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BioMed Research International
Volume 2015, Article ID 845968, 4 pages
Research Article

Increase in Preterm Birth during Demographic Transition in Chile from 1991 to 2012

Escuela de Obstetricia y Puericultura, Universidad de Valparaíso, Valparaíso, Chile

Received 14 February 2015; Accepted 14 April 2015

Academic Editor: Sohinee Bhattacharya

Copyright © 2015 Paulina López Orellana. This is an open access article distributed under the Creative Commons Attribution License, which permits unrestricted use, distribution, and reproduction in any medium, provided the original work is properly cited.


Introduction. Universally mothers at 35 years or more have had higher maternal and perinatal risks. This study analyzed the trend of this group in maternal population and determined their risk of having premature children, during the demographic transition period in Chile. Materials and Methods. Epidemiological study conducted in the population of simple live births registered in the Chilean National Database Births of 1991–2012. Analyses were performed in three categories of maternal age: 35 or more, under 35, and 20 to 29 years. The risk of prematurity was measured by crude and Adjusted Odds Ratio from logistic regression model. Results. Mothers aged 35 and older increased in population from 10.6% in 1991 to 16.7% in 2012 and presented an overall prevalence of preterm delivery of 6.7%, higher prevalence than 20–29 age group (4.7%). In aging mothers, the Odds Ratio for preterm birth adjusted for education, marital status, and parity was 1.68 (95% CI (1.66–1.70)) compared to mothers aged 20–29. All differences were significant (). Conclusions. During Chilean demographic transition, mothers aged 35 or older increased steadily and significantly maintaining higher risks of preterm births. Policies to prevent and monitor the late motherhood could contribute to stopping the current trend.

1. Introduction

In most industrialized countries, the characteristics of the maternal population changed in the last three decades and this had a broad impact on maternal and child health [13].

In Chile, the demographic and health statistics indicated changes that were expressed in a decrease in the birth rate and fertility, the latest age at first birth, and other modifications of socioeconomic order such as increased schooling and the female employment rate. These changes resulted from the demographic and epidemiological transition that was occurring since the 80s; in this context, increasing of maternal age corresponded to the demographic structure of population aging [4, 5].

Risks associated with increased late motherhood (from 35 years on) resulted in increased maternal morbidity and mortality. In Chile, advanced maternal age was becoming more difficult to decline in maternal mortality since 2003 where the lowest rate of 12.7/100,000 live births was registered. This was stated by various publications by E. Donoso which showed that the commitment Chile acquired by assuming the 5th Millennium Development Goal by reducing maternal mortality to 75% in 2015 (reaching the rate of 9.9/100,000 births alive) has been impossible to fulfill because of age 4–6 factor and, besides, mortality was concentrated in this group of mothers. Therefore, 51% of maternal deaths that occurred between 2000 and 2009 were associated with comorbidities that mostly affect mothers over 35 years [68].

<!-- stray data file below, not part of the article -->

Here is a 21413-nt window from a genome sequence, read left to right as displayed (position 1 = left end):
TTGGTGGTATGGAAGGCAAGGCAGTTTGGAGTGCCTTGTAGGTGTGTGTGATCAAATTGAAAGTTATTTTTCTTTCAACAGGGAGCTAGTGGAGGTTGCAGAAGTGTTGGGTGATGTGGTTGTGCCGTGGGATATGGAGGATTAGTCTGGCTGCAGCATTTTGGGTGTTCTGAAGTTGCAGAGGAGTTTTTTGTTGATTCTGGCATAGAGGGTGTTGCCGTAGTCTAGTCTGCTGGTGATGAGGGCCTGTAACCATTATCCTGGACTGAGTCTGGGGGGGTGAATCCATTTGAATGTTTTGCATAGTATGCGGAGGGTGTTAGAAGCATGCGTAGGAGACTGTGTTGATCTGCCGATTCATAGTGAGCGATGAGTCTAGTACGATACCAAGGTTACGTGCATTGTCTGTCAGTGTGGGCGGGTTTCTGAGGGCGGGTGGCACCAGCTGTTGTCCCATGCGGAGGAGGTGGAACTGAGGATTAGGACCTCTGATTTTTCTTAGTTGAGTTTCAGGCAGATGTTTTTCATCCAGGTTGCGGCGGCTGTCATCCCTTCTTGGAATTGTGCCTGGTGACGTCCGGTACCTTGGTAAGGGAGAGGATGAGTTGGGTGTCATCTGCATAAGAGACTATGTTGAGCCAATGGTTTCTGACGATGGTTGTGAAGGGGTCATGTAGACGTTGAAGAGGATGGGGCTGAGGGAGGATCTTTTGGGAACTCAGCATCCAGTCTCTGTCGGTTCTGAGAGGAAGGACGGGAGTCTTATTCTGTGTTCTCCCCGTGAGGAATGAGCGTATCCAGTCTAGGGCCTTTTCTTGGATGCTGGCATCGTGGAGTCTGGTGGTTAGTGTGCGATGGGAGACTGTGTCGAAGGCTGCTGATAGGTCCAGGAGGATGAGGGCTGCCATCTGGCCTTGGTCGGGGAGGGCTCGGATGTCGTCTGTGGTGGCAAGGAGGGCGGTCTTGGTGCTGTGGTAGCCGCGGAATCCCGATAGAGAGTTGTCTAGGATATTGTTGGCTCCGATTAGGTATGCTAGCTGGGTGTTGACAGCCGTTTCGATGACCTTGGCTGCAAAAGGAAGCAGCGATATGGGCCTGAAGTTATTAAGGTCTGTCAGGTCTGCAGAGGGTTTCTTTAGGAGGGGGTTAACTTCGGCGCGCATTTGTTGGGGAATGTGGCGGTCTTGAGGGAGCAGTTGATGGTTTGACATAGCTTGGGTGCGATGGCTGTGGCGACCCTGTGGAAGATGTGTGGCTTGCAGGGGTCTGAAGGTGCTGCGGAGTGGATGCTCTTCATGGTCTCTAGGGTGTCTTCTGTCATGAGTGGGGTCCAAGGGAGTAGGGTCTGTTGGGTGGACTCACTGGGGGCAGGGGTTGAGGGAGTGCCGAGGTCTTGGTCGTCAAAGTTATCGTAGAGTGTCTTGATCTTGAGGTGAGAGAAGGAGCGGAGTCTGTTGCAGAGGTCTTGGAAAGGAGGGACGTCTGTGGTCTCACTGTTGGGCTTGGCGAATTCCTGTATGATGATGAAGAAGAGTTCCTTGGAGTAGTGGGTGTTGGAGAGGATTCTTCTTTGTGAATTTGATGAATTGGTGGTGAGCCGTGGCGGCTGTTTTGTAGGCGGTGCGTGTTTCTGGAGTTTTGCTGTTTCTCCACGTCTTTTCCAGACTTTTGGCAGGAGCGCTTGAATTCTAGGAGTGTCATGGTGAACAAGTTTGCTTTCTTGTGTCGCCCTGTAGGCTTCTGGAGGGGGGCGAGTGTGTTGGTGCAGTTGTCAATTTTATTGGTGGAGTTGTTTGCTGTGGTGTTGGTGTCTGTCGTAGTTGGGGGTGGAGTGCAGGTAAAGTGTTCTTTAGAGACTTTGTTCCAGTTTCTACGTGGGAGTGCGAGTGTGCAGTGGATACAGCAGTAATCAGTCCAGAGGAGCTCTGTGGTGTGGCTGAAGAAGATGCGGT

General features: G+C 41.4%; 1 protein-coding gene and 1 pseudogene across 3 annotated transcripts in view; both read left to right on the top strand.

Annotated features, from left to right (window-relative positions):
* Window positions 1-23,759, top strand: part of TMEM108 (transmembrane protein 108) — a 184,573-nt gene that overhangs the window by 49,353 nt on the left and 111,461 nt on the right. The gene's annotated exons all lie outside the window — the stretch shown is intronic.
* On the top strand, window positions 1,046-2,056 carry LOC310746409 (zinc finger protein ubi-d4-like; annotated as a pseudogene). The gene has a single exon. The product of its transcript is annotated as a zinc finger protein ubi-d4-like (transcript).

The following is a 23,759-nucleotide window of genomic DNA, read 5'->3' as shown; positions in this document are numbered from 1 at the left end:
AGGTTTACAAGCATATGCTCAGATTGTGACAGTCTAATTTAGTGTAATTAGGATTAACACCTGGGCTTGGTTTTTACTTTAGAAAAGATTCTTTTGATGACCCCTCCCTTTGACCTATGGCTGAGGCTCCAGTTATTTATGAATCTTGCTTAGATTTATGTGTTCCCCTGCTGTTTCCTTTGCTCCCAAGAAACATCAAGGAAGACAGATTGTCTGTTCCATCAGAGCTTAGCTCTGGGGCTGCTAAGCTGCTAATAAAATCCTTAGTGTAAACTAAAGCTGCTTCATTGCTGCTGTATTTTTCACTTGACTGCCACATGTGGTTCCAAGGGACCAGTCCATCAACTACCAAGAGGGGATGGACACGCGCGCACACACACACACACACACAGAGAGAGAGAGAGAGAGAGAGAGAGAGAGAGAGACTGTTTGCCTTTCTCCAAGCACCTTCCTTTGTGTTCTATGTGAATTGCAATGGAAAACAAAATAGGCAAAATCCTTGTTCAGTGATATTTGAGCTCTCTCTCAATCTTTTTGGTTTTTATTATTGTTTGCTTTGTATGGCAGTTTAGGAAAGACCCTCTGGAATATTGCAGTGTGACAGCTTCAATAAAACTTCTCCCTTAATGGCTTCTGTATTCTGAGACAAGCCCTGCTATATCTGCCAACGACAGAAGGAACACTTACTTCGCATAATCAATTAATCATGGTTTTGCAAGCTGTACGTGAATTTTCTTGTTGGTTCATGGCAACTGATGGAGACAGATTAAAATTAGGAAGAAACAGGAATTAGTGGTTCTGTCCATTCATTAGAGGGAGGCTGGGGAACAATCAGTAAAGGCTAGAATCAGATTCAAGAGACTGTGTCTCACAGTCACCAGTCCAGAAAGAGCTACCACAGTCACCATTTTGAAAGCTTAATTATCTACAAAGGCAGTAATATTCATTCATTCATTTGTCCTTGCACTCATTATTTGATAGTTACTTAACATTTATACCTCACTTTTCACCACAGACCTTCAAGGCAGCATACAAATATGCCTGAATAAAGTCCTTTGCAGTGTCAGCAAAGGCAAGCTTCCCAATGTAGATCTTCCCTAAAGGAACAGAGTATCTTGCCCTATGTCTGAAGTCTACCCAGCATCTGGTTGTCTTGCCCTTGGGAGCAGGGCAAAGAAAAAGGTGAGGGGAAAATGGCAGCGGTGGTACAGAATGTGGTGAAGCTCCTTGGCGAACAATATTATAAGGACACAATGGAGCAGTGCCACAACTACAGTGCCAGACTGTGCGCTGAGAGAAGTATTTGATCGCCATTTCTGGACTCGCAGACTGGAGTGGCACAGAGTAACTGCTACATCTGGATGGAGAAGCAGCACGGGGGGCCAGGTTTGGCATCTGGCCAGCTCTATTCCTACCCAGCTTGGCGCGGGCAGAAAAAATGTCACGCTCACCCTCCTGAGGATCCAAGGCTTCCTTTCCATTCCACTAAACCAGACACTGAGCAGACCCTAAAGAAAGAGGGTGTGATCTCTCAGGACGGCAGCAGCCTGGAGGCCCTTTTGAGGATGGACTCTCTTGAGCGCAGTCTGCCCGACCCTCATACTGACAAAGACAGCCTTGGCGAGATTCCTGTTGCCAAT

Along with maternal risk is the high risk of perinatal and neonatal death more specifically [9, 10] with prematurity as first direct or indirect cause. In Chile, the participation of prematurity in perinatal and neonatal mortality increased from 65% in 1999 to 83% in 2004 [11].

The risk was due to the increase in this group of mothers of preterm birth (less than 37 weeks of gestational age), low birth weight (less than 2500 g) with intrauterine growth restriction (fetal weight estimated gestational age below the 10th percentile), and congenital malformations [11, 12].

Since premature birth rarely responded to a single cause, it considered the presence of other related factors to age, such as chronic diseases, overweight, parity, and socioeconomic status, among others [13, 14].

In Chile, few studies have centered on the impact of advanced maternal age on the births. A previous publication in the same maternal population (1991 to 2008) showed the highest risk for mothers over 38 of having very preterm child (28–31 weeks gestational age) and child with low birth weight [15].

2. Objective

The main objective was to analyze the trend of maternal age population that held newborns unique and alive new born during 1991 to 2011 to determine the risk of having a premature infant with birth among mothers aged 35 or more by comparison to mothers aged 20–29.

3. Methods

Epidemiological study of analytic and transversal cut, was made in the population of live births registered in the National Database of Live Births in Chile, during the period 1991–2012. Multiple births and births that do not correspond to the definition of live birth, under 22 weeks gestational age and/or with less than 500 g [16] were excluded.

The main explanatory variable is the maternal age which was analyzed in three categories: 35 or more, under 35, and 20 to 29 years.

The main result was preterm birth defined by World Health Organization, as birth less than 37 weeks gestational age.

First, the distribution of three categories of maternal age annually was described and the evolution of prematurity was further evaluated by group of mothers. The trend of prematurity was evaluated with the Prais-Winsten Test. The differences in rates of preterm between 1991 and 2012 were measured by the relative change (% change).

The risk of preterm delivery of maternal population aged 35 or older was determined by the crude and Adjusted Odds Ratio (OR) extracted from a model of logistic regression. The adjustment variables were parity, marital status, and educational level of the mother. The reference group was mothers aged 20–29 years, considered as a group of low obstetric risk.